Ed DeChellis leaves Penn St. for Navy
DeChellis replaces Billy Lange, who left Navy to become the associate head coach at Villanova.
"It's been a very, very dificult weekend for me and my family. If I break down, there's good reason for that," DeChellis said during a 20-minute news conference at the Jordan Center. "Penn State is a special place for me and my family, but I found another special place in the U.S. Naval Academy."
He goes from a power conference school to a program that plays in the brainy Patriot League. DeChellis took the job on Sunday.
"It was very, very difficult. At Mass yesterday, father talked about a path. Sometimes a path is presented to you that you have to be able to walk down," he said before stopping to compose himself before nearly tearing up.
O'Neil: Ball in Penn State's court
Bizarre, confusing, stunning. Those were just some of the words on the Twitter universe after news broke that Penn State's Ed DeChellis was leaving a Big Ten job for a middle-of-the-pack Patriot League job at a service academy. Blog
DeChellis leaves a BCS school and member of the Big Ten for Navy, arguably one of the more difficult jobs in college athletics given its admissions and post-graduate service requirements as a military academy.
In the final season at his alma mater, DeChellis took Penn State to the NCAA tournament for the first time in 10 years. The Nittany Lions (19-15, 9-9 Big Ten) lost to Temple in the second round.
"On behalf of the Penn State and State College communities, I would like to offer my sincere appreciation to Ed DeChellis and his staff for their efforts with the men's basketball program the past eight years," Penn State athletic director Tim Curley said in a statement. "Ed and his staff built a strong foundation for the program and then were able to see all their tireless efforts result in winning the 2009 NIT Championship and advancing to the Big Ten Tournament championship game and the NCAA Tournament this past season."
Pressure had been mounting steadily on DeChellis in recent years. In eight years at Penn State, DeChellis put together a 222-232 record. He was given a three-year extension in 2009, after the Lions won the NIT title.
Multiple sources close to DeChellis said he was told prior to last season that he would be fired if the Nittany Lions didn't make the NCAA tournament. Penn State did earn a No. 10 seed and lost to Temple in the second round of the NCAA tournament.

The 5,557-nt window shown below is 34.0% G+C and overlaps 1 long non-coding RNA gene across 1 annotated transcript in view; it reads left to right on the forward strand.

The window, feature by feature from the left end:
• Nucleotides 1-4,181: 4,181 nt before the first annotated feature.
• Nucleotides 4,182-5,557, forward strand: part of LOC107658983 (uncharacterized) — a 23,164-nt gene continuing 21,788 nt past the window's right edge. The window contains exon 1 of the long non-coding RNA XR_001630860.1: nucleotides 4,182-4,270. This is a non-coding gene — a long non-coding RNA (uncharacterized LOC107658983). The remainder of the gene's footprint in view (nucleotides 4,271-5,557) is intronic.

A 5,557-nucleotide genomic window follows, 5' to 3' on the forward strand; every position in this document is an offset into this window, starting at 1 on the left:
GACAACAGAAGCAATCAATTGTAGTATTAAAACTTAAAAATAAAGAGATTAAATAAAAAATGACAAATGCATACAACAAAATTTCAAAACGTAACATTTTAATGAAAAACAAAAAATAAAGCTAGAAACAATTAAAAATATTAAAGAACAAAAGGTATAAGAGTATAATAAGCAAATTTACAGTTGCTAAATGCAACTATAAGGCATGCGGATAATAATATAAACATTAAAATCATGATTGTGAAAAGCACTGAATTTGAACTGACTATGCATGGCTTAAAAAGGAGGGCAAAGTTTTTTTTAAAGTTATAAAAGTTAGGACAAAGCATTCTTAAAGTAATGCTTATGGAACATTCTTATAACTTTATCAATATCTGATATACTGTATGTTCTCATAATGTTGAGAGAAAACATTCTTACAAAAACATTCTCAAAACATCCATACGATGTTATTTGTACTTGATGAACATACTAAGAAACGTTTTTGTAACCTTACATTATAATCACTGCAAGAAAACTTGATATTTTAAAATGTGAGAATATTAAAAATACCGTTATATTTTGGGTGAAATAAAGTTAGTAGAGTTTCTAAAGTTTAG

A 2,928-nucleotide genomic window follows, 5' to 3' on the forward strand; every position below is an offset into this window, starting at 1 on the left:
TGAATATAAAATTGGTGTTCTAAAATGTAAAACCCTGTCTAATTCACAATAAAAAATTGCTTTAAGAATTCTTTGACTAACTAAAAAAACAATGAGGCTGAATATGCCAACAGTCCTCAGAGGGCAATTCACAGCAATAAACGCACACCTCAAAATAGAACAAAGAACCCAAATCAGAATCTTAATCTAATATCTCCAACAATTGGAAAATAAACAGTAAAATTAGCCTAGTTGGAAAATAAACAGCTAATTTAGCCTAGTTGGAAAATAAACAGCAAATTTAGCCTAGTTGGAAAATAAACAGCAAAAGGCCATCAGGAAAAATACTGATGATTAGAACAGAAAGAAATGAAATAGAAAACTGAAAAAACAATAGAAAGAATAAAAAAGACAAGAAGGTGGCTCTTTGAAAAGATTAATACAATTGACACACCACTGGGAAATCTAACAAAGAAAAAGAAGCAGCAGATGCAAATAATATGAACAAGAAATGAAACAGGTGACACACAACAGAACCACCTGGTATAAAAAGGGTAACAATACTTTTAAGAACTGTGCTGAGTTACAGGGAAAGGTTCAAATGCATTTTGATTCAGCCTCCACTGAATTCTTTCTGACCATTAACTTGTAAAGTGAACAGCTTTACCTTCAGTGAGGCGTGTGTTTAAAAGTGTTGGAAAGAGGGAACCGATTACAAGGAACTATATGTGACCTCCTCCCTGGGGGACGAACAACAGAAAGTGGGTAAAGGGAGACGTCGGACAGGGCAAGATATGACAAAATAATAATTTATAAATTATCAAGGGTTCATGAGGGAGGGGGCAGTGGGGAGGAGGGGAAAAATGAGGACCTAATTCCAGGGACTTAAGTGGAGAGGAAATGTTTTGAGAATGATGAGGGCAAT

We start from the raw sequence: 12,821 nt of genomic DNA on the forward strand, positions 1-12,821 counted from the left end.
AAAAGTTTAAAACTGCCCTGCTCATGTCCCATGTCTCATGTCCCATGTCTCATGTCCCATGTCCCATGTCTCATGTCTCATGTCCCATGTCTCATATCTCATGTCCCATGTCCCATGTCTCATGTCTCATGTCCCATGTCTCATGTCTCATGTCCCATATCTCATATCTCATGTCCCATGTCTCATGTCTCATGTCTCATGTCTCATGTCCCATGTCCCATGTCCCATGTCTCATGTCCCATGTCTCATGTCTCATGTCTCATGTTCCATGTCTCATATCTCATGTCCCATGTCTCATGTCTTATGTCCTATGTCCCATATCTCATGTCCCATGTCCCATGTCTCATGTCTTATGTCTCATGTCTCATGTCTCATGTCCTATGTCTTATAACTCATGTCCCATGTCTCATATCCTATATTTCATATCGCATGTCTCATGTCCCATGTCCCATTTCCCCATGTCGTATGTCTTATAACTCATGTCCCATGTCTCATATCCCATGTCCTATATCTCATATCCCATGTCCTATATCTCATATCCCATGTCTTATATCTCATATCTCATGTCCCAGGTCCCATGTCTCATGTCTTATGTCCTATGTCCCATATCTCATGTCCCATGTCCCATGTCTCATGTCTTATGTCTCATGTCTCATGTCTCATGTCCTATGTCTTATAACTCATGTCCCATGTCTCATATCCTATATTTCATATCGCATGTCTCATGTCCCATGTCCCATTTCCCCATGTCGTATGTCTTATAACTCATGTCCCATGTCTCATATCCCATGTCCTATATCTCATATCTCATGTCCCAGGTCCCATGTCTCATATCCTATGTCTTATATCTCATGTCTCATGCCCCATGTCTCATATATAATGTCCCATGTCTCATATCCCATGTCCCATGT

When DeChellis returned he expected to receive some sort of assurances that he would be protected going forward after making the NCAAs. But that didn't occur and no extension was offered again. A source said DeChellis met with Navy athletic director Chet Gladchuk over the weekend and accepted a long-term contract with the Naval Academy.
"To have one of the most highly respected coaches and educators in the sport join our Navy family is a great day for the program and the Academy," Gladchuk said in a statement. "Ed's maturity, integrity, character and accomplishments at Penn State have made him one of the most respected role models in the coaching ranks. His career is all about building programs with educational priorities in place, including graduating every senior that has ever played for him, and in the end achieving team goals that resonate with competing for championships. Ed will make a positive and impactful impression on Navy Basketball in short order."
The Nittany Lions signed a five-player recruiting class for the fall and are counting heavily on Dayton transfer Juwan Staten to help Penn State in a major rebuilding year. Staten will be forced to sit out a season and won't be able to contribute until the 2012-13 season.
DeChellis suspended sophomore guard Taran Buie earlier in the season and he elected to transfer after the season. Buie is Battle's younger brother.
A number of sources said the Nittany Lions will have a hard time recruiting an existing high-major head coach for the position based on the current state of the program and the timing of the opening.
Dana O'Neil covers college basketball for ESPN.com. Information from ESPN.com's Andy Katz and the Associated Press was used in this report.